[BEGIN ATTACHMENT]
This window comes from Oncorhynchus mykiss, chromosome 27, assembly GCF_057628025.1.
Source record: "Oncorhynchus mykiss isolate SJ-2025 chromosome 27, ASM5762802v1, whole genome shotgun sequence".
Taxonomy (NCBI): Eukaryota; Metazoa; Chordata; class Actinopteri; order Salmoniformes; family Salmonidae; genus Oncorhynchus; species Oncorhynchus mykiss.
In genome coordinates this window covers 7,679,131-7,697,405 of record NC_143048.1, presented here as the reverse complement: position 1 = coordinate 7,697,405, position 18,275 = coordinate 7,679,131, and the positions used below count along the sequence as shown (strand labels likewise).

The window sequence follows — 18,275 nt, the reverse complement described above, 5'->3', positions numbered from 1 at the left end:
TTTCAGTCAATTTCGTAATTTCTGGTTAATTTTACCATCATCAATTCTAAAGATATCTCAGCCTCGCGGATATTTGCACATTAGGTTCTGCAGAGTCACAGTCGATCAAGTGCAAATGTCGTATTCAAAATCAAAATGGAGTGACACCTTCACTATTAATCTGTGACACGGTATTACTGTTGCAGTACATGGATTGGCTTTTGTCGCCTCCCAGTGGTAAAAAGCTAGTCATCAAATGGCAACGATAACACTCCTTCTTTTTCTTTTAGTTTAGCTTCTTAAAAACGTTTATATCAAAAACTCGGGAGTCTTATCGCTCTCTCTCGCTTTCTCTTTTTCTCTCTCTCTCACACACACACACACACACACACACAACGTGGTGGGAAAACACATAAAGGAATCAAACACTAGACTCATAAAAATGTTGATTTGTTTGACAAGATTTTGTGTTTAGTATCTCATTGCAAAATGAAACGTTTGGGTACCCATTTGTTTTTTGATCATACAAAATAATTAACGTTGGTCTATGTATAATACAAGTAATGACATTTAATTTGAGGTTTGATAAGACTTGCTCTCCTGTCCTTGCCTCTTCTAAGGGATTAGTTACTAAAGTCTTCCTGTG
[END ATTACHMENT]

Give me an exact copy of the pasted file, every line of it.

This window comes from Oncorhynchus mykiss, chromosome 27, assembly GCF_057628025.1.
Source record: "Oncorhynchus mykiss isolate SJ-2025 chromosome 27, ASM5762802v1, whole genome shotgun sequence".
Taxonomy (NCBI): Eukaryota; Metazoa; Chordata; class Actinopteri; order Salmoniformes; family Salmonidae; genus Oncorhynchus; species Oncorhynchus mykiss.
In genome coordinates this window covers 7,679,131-7,697,405 of record NC_143048.1, presented here as the reverse complement: position 1 = coordinate 7,697,405, position 18,275 = coordinate 7,679,131, and the positions used below count along the sequence as shown (strand labels likewise).

The window sequence follows — 18,275 nt, the reverse complement described above, 5'->3', positions numbered from 1 at the left end:
TTTCAGTCAATTTCGTAATTTCTGGTTAATTTTACCATCATCAATTCTAAAGATATCTCAGCCTCGCGGATATTTGCACATTAGGTTCTGCAGAGTCACAGTCGATCAAGTGCAAATGTCGTATTCAAAATCAAAATGGAGTGACACCTTCACTATTAATCTGTGACACGGTATTACTGTTGCAGTACATGGATTGGCTTTTGTCGCCTCCCAGTGGTAAAAAGCTAGTCATCAAATGGCAACGATAACACTCCTTCTTTTTCTTTTAGTTTAGCTTCTTAAAAACGTTTATATCAAAAACTCGGGAGTCTTATCGCTCTCTCTCGCTTTCTCTTTTTCTCTCTCTCTCACACACACACACACACACACACACAACGTGGTGGGAAAACACATAAAGGAATCAAACACTAGACTCATAAAAATGTTGATTTGTTTGACAAGATTTTGTGTTTAGTATCTCATTGCAAAATGAAACGTTTGGGTACCCATTTGTTTTTTGATCATACAAAATAATTAACGTTGGTCTATGTATAATACAAGTAATGACATTTAATTTGAGGTTTGATAAGACTTGCTCTCCTGTCCTTGCCTCTTCTAAGGGATTAGTTACTAAAGTCTTCCTGTG